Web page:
My family members didn’t know much about HIV. When I called my father to tell him about my status, he dropped to the floor because he had no knowledge of HIV. His knowledge was stuck in the 80s, and he thought I was going to die. It took a few follow-up calls to educate him and let him know that I was going to be okay.
In the 80s, HIV treatments were harsh, and many people died from the treatments alone. Today, I have friends with HIV who take one or two pills a day, with little to no side effects. They work, they have families, and they’re healthier than some people I know without HIV.
What inspired you to start Rise Up to HIV?
It began as a personal blog for sharing my own story of living with HIV. I hate hiding, and I felt that the only way I could come to grips with my diagnosis was to talk about it.
And so I did, and I received such a positive response. It encouraged me that other people were dealing with this—people who were also coming from a very small town where HIV isn’t as talked about. So that’s when I got the idea to create the Rise Up to HIV Facebook page, where anyone could share their story.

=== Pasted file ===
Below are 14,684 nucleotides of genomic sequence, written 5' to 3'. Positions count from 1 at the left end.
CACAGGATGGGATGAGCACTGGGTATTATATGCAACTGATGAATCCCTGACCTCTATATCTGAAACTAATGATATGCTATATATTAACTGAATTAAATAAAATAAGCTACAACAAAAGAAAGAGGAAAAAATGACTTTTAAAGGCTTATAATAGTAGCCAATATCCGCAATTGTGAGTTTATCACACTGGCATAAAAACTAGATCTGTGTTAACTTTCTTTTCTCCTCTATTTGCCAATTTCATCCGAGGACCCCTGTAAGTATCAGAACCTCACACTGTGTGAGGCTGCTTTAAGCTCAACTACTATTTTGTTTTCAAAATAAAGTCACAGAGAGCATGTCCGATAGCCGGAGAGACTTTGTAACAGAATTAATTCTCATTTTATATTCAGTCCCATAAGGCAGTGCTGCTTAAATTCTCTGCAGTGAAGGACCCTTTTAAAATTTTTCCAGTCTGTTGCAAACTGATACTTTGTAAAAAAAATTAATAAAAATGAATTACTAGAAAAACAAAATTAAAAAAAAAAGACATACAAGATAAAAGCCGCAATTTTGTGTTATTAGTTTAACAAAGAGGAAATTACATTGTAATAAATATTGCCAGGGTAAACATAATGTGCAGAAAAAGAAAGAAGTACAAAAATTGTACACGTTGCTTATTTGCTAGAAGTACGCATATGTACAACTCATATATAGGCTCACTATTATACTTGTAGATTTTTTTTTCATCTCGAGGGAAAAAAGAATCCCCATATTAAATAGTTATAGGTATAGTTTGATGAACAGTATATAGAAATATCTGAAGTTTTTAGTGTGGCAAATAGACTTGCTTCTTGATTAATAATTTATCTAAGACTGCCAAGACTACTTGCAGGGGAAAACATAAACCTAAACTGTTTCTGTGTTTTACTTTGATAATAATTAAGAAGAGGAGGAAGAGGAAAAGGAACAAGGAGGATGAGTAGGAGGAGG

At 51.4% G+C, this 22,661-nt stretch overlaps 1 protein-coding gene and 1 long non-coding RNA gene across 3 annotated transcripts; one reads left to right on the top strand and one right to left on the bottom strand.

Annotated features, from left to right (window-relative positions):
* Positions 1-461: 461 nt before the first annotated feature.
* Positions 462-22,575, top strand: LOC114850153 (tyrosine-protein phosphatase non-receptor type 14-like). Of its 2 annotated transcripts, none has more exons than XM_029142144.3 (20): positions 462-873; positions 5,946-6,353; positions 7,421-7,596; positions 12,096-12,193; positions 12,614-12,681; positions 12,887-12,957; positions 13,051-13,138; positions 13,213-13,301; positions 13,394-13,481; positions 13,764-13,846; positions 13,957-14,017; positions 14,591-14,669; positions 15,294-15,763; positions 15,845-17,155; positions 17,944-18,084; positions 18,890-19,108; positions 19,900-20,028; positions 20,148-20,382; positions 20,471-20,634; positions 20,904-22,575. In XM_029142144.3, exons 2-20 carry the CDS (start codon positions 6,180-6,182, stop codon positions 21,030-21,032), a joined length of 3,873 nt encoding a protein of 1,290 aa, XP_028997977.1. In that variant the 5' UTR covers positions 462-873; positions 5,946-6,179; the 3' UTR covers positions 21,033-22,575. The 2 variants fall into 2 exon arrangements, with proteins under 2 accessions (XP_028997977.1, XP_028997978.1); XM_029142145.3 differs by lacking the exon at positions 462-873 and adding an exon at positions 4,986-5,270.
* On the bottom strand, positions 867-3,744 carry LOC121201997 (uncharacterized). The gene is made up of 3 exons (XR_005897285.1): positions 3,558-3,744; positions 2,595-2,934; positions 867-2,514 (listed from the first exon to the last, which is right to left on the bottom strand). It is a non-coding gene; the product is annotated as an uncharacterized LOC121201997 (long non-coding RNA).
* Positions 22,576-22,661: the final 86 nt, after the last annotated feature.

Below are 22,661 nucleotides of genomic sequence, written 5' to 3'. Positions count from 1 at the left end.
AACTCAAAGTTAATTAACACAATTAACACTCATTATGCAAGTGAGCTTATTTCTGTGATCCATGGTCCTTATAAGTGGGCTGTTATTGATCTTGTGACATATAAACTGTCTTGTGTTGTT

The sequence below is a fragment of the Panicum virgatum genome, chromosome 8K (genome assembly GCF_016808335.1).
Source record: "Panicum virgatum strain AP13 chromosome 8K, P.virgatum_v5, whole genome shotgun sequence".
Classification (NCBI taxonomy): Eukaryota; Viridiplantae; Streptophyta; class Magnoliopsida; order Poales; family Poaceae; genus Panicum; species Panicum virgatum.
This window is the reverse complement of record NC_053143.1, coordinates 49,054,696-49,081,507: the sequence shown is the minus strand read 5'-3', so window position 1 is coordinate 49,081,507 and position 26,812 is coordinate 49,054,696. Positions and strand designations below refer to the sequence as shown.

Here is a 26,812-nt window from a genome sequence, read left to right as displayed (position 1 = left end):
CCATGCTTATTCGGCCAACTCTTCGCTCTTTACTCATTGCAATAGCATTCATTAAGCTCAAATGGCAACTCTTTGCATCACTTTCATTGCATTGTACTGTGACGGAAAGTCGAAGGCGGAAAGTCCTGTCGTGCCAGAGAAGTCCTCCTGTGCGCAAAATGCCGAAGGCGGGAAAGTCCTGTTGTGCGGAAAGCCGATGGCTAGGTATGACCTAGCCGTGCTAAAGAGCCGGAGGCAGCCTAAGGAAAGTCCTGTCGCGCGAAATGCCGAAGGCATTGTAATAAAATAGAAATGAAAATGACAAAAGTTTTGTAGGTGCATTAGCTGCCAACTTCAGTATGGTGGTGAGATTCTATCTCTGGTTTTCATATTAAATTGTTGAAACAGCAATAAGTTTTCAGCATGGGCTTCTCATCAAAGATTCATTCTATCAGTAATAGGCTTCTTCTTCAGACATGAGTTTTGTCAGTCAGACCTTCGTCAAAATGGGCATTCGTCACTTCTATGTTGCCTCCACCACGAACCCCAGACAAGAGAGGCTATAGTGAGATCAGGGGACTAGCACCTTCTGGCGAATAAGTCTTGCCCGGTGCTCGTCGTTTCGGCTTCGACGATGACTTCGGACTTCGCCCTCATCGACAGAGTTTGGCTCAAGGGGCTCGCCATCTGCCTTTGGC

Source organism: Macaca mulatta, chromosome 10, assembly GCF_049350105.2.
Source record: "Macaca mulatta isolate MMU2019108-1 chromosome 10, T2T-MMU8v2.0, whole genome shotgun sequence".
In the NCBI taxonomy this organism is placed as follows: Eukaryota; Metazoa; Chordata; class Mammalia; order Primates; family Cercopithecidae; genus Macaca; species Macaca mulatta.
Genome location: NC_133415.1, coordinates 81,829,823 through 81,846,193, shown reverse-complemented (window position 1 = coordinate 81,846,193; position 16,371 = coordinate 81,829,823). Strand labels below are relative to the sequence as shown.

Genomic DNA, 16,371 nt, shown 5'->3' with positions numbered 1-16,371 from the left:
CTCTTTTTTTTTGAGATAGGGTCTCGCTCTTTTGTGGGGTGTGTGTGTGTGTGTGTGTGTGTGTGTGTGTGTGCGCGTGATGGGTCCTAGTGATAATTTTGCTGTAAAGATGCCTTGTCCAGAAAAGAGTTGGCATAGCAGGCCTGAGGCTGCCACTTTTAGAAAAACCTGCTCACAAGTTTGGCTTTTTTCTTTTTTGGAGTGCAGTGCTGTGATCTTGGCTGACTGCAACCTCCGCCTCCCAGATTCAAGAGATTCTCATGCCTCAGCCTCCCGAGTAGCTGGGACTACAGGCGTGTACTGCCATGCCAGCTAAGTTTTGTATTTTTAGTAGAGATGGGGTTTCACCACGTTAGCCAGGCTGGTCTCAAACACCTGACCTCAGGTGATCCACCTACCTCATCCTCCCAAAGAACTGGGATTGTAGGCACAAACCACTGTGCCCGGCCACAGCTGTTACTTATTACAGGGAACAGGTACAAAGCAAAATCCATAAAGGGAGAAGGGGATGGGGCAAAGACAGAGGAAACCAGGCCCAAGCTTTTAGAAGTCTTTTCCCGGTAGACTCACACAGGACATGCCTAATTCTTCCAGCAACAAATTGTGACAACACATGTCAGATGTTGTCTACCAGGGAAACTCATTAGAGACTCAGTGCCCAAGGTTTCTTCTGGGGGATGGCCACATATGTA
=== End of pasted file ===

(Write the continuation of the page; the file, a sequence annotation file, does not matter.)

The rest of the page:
Two years later, you launched the No Shame About Being HIV+ storytelling campaign. How did that take your advocacy to a new level?
There was this iconic image of Chelsea Clinton in 2012 holding a “No Shame About Being HIV+” sign that was part of a much larger campaign by The Global Fund to fight the stigma of AIDS, tuberculosis and malaria. And I thought: I’m going to hold up a sign that says this, and post it on social media.
It received a huge response on my Facebook page—lots of likes, comments and shares. So I asked a friend, “Would you mind holding up a sign and sharing your story, too?” He did—and then more did. Soon I had a global campaign of over 650 people sharing their stories. It just snowballed.
It opened up a dialogue that people weren’t necessarily having, which was super-empowering. One story that stands out for me is that of Danielle Botello. She was born with HIV and recounted, in vivid detail, how she lost both parents to AIDS. Today, with the advent of newer medications, she’s thriving with HIV, and has a 6-year-old son who is HIV-negative.